Promising Practices Promising PracticesPromising Practices
A forum for government's best ideas and most innovative leaders.

When to Switch Jobs to Get the Biggest Salary Increase

For job hoppers, knowing when to move on is a fraught question. Leaving too soon may appear flighty; staying too long can lead to calcification.

ADP, the payroll processing company, analyzed salary information for 24 million private-sector workers, including those who switched employers, in the first quarter of 2016. They found the biggest salary bump comes after employees stay put at least two years, but not more than five. The longer you stay past five years, the less growth you’ll see in pay at your next employer. (But it’s also true that as you accumulate experience, your salary should grow at your current employer, making big jumps in pay less likely.)

Overall, job switchers in the first quarter saw a 6% wage increase, with the biggest gains coming from the youngest workers. Employees under 25 saw a 11% gain if they changed jobs. The sectors where the increases were the largest were leisure and hospitality; trade, transportation and utilities; and information technology. The only field where average salaries declined for job switchers was in natural resources and mining, where a downturn in oil and gas prices has been hammering wages across the industry.

» Get the best federal news...

Stop Complaining About Your Indecisive Boss

It is one of the biggest frustrations people have with the government, with the workplace, with their loved ones, significant others and even with themselves—the inability to simply make a decision:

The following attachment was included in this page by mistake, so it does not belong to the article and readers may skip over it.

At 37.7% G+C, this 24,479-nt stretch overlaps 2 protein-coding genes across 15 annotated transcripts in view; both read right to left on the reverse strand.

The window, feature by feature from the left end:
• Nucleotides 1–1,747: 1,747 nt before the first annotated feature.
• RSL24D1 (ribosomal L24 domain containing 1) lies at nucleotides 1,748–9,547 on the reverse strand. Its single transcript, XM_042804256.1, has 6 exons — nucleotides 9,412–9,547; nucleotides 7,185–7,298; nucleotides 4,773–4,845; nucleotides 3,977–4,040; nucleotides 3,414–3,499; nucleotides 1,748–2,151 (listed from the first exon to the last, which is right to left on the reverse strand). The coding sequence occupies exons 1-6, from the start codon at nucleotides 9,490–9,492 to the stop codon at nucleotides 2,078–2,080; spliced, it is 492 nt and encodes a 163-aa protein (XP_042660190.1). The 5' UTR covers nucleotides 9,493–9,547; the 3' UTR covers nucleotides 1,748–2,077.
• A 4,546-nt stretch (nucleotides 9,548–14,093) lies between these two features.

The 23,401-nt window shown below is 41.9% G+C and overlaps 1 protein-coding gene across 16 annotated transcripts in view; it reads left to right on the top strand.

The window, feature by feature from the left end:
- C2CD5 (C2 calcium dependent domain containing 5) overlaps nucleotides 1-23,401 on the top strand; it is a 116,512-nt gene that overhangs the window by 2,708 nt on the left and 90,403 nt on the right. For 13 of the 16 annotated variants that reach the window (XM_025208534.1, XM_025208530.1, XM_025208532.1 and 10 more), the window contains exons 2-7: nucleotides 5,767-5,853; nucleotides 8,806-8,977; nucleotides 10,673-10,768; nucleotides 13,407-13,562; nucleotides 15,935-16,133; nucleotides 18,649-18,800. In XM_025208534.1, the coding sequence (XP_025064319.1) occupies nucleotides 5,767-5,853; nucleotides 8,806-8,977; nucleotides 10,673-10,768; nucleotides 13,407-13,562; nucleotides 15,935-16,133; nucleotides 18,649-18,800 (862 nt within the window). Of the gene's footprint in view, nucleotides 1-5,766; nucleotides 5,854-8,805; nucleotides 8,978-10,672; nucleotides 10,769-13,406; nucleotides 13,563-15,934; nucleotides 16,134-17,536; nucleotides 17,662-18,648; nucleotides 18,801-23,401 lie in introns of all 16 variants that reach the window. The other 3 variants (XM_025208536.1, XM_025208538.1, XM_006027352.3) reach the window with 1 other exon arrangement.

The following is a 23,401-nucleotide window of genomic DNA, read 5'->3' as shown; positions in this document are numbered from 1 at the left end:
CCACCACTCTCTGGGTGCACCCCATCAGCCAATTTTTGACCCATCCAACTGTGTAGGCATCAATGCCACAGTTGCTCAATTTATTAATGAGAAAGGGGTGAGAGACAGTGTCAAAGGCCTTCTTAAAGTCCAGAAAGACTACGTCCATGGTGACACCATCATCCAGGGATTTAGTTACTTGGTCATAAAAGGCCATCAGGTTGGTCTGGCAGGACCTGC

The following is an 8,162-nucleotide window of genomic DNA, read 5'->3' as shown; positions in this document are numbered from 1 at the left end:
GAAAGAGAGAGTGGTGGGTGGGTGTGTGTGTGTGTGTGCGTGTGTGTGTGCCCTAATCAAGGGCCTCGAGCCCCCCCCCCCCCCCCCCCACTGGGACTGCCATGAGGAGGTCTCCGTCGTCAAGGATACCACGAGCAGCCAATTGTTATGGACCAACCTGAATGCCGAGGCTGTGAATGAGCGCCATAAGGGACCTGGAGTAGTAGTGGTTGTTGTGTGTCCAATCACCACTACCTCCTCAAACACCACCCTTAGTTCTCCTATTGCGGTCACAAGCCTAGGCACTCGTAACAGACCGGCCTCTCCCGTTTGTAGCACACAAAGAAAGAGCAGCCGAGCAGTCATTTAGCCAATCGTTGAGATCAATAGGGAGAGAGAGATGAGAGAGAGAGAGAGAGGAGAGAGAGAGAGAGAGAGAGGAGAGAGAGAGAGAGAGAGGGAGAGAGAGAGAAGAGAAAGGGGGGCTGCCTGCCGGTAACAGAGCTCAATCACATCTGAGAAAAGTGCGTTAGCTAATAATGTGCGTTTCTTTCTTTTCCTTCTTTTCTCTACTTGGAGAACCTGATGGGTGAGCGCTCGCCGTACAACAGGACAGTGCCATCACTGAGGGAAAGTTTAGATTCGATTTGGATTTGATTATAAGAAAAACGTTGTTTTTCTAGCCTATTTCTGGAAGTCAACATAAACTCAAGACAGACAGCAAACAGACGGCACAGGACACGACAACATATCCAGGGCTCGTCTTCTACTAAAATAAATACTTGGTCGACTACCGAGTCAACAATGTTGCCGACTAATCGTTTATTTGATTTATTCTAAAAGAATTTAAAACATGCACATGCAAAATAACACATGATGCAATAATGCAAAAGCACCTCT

• "I do not understand how they can sit and sit and sit on that legislation."
  • "I wrote that article months ago, and it's still sitting in her office."
  • "We've been dating for four years now. He still won't make a commitment!"
  • "I don't know what I should major in. There's just so much pressure!"

Of course, the more invested you are in the person or situation affected by indecisiveness, the worse the emotions surrounding it.

But the truth is, as bad as all of this is, that real pain doesn't come from other people's indecisiveness. You know very well that you can never control what others feel, think or do; that looking outside yourself for inner meaning, joy and purpose is worse than irrational. It's actually self-destructive. 

If we've learned nothing else from pop psychology over the past 50 years, we have absorbed this: The only person you can control is you.

So complaining about other people's behavior...

An Excess of Multiple-Award Contracts Is Creating New Problems for Government

For the better part of the past decade, procurement shops throughout the federal government couldn’t seem to stop themselves from creating new contract vehicles. There’s something alluring about seeding and cultivating a multiple-award contract, with dozens of companies clamoring to participate and the promise of hundreds of millions of dollars blooming under a vehicle of your creation. Since 2005, thousands of multiple-award indefinite-delivery, indefinite-quantity (IDIQ) programs have sprung up, many with multi-billion-dollar ordering ceilings.